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Posted Fri May 24, 2019 9:12 AM
That depends on the assembler, you are using.
Most use "ORG $6000".
Posted Fri May 24, 2019 9:16 AM
Posted Fri May 24, 2019 9:18 AM
Hi, Thank You.I wanted a finished compiled asm program at $ 6000is that possible with call ... or?Thank you.Greeting
What assembler are using?
Posted Fri May 24, 2019 9:24 AM
this beginning bei $6000 : vscrold3.xex
Posted Fri May 24, 2019 11:09 AM
try "org $6000" before the first assembler instruction.
Posted Fri May 24, 2019 11:24 AM
Here is a simple example by Peter Dell. It shows how to start an assembly program at a certain address. This example uses org $0400, but just substitute that for $6000. What you're missing is what tells the assembler where to start. You can use either RUNAD(02E0-02E1) or INITAD(02E2-02E3). The difference being INITAD will run as soon as that location loads. RUNAD will execute after the entire program has loaded. First example shows a typical way to point RUNAD to the org address. Second shows what it looks like disassembled. If you're using MADS assembler you can just use the 'run' command followed by the address you want to start from.
Edited by Ute, Fri May 24, 2019 11:25 AM.
Posted Fri May 24, 2019 11:41 AM
how do you start an asm program at $6000?
what exactly do you mean with "start"? How to start the program after it was compiled? Or what to write in the source code before instructions? Or how to define start address of program?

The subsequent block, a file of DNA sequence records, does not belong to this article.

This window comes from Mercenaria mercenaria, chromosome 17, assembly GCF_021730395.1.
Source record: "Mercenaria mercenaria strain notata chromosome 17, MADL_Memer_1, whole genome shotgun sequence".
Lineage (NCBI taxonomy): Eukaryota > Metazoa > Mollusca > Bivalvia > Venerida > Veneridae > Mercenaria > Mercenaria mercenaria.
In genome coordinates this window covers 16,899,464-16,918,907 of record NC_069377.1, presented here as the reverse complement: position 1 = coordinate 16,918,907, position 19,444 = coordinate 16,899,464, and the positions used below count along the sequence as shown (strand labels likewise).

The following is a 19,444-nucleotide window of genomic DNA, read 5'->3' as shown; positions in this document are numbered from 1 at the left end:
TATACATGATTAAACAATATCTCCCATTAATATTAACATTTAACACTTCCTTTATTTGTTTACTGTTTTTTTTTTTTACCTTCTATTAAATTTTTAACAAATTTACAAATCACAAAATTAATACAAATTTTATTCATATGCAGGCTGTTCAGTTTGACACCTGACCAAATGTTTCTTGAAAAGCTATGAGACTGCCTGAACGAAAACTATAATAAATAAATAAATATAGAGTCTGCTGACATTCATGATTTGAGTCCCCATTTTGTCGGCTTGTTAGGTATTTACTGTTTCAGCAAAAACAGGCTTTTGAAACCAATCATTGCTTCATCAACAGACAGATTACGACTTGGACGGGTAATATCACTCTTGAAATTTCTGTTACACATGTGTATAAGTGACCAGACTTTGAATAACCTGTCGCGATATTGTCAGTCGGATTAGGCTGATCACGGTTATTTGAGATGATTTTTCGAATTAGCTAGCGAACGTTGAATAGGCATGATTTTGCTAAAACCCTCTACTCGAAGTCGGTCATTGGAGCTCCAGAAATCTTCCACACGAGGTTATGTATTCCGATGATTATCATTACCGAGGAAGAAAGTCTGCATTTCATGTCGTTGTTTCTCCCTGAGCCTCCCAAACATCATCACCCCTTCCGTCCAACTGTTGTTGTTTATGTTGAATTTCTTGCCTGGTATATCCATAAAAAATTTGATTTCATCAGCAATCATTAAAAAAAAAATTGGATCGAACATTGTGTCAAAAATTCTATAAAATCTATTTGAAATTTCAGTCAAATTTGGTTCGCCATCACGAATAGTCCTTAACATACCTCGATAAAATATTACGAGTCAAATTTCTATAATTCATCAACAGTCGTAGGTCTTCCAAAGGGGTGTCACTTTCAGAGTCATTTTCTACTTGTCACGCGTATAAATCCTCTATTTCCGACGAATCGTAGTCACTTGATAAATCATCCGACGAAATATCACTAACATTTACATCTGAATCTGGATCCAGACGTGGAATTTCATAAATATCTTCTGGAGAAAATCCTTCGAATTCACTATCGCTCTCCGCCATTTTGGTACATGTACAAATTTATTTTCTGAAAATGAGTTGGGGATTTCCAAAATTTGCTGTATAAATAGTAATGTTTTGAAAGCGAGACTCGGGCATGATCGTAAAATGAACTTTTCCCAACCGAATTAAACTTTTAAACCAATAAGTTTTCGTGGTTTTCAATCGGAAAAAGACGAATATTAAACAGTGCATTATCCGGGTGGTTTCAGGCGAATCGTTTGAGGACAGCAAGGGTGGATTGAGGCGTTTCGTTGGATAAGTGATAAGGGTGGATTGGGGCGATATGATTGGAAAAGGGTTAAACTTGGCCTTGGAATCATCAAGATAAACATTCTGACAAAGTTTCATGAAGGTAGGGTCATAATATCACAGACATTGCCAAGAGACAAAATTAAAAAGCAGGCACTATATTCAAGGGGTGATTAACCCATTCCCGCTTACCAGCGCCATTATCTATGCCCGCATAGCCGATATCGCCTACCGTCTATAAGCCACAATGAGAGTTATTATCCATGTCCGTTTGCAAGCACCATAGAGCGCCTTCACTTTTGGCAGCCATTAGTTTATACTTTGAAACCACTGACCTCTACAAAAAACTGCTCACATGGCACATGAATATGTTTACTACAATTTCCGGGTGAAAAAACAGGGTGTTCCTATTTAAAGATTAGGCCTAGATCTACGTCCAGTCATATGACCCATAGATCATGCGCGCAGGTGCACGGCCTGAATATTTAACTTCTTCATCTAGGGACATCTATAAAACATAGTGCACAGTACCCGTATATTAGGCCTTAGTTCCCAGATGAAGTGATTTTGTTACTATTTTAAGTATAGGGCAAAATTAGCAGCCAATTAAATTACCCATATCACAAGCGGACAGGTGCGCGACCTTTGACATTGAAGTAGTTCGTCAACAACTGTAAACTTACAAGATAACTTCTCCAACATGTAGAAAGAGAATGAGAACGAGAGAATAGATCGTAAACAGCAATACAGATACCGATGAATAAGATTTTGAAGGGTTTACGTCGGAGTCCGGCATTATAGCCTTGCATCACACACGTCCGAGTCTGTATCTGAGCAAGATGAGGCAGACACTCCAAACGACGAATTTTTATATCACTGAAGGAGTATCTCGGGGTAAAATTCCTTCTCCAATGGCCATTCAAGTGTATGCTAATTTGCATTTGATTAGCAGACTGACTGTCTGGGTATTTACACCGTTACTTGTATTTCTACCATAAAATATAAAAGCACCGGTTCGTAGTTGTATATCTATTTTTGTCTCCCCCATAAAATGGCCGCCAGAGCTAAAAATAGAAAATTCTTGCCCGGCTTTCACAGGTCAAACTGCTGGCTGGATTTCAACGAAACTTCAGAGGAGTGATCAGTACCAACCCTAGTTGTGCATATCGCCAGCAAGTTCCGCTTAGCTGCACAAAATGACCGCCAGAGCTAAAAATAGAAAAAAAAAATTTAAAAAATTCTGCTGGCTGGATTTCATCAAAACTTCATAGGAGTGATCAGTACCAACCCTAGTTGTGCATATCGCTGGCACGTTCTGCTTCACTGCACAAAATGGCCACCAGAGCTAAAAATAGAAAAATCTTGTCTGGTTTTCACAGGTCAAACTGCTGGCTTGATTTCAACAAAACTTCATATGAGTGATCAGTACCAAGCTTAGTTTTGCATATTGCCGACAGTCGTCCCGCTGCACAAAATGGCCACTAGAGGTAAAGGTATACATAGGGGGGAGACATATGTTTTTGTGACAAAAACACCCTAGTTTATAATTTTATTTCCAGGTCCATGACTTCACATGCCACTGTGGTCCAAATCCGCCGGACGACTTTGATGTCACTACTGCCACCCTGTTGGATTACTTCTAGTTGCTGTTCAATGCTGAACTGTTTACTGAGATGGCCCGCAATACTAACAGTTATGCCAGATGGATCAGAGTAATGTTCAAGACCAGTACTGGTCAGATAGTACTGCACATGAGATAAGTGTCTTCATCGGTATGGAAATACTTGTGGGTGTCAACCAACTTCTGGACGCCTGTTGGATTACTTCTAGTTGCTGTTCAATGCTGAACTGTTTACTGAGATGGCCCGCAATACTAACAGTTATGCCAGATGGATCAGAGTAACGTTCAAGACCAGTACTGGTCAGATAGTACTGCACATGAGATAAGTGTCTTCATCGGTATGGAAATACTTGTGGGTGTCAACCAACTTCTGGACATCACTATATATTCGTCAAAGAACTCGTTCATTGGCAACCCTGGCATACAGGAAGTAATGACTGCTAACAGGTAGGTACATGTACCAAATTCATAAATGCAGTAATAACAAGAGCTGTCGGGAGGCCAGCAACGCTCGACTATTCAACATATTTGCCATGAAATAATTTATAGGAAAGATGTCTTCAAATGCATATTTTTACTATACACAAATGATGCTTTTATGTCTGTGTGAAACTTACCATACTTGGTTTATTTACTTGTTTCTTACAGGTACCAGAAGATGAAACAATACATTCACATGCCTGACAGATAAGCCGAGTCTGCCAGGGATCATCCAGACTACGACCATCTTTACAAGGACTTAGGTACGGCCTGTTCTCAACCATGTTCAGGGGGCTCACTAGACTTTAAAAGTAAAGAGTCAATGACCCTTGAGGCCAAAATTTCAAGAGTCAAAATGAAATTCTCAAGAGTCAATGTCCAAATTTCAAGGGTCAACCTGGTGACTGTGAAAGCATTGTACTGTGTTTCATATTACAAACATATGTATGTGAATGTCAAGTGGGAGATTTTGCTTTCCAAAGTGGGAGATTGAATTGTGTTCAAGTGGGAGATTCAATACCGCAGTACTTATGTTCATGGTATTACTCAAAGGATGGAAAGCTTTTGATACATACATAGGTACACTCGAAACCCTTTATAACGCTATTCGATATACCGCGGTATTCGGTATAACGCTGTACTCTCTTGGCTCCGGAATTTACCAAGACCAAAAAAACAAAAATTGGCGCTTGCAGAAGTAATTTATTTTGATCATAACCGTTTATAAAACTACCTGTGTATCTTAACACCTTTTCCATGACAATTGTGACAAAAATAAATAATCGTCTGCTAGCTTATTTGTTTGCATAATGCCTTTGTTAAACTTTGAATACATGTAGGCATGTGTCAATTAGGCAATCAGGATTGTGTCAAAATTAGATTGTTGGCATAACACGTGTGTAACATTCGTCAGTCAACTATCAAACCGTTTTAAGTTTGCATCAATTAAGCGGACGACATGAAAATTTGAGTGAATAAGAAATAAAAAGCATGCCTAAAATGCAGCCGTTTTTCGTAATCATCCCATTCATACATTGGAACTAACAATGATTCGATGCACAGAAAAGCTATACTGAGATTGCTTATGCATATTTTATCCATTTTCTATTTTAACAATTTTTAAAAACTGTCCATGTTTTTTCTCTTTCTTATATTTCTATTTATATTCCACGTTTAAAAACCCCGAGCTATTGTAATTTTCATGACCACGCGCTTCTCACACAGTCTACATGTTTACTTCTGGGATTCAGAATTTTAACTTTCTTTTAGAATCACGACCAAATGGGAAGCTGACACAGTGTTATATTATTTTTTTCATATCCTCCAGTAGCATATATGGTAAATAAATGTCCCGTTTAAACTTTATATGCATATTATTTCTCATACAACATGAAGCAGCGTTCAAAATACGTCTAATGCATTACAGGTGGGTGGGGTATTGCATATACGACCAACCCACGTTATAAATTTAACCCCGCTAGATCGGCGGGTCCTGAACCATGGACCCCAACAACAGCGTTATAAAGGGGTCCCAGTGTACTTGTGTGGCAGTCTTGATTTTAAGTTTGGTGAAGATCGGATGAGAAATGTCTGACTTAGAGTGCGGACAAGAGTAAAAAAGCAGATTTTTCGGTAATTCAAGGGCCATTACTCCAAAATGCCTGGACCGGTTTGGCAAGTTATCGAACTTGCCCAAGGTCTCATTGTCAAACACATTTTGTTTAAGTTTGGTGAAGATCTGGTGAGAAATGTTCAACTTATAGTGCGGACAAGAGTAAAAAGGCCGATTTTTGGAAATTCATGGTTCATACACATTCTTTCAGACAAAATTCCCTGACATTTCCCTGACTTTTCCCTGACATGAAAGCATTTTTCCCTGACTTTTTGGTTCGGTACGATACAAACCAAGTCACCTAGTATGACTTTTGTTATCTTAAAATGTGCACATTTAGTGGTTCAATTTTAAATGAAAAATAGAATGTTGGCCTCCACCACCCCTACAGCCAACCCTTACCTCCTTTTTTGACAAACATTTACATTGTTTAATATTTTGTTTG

Please be more specific... "NOT ENOUGH INFORMATION ERROR"...
Posted Fri May 24, 2019 6:31 PM
$02E0 is a magic number for files. What happens is while/after a file is loaded, the OS checks that position for a change and if it does, jumps to that location.
The way assemblers work is different ORG are appended to the preceding file. The above wouldn't work if it was assembled to memory and run from memory. That is, the first ORG sets that data stream in the file to that location. DOS will examine the first 6 bytes created to determine if it is a binary file, where to start loading it, and where it ends. When DOS finishes this, it sees if there are any additional bytes in the file. If there is more in the file, the same process is repeated. In this case, the only thing the second file does is put two bytes at the magic place for DOS to jump to. In this case, the first file gets loaded at $6000, DOS continues and loads the second file at $02E0, sees $02E0 has changed so it jumps<or JSR if INIT VECTOR at $02E2 is used> to that location.
It's a really nice feature because you can actually load files that use the same memory or data or initiate routines. For instance you may want to switch the OS to RAM, load a new character font to the OS area, the load your mainline code to the same area the first OS switching program used. Or you could load an OS switcher, do a next file with just the address of the OS character set and the new font, then load your program. Very trick IMHO. You could load an entire OS with a new font, load a switcher somewhere else, then replace the OS and continue reusing those locations for your program. It would be possible to use an entire disk for a game or application where the INIT code just does dungeon levels in an RPG for instance.
Edited by ricortes, Thu May 30, 2019 9:59 AM.
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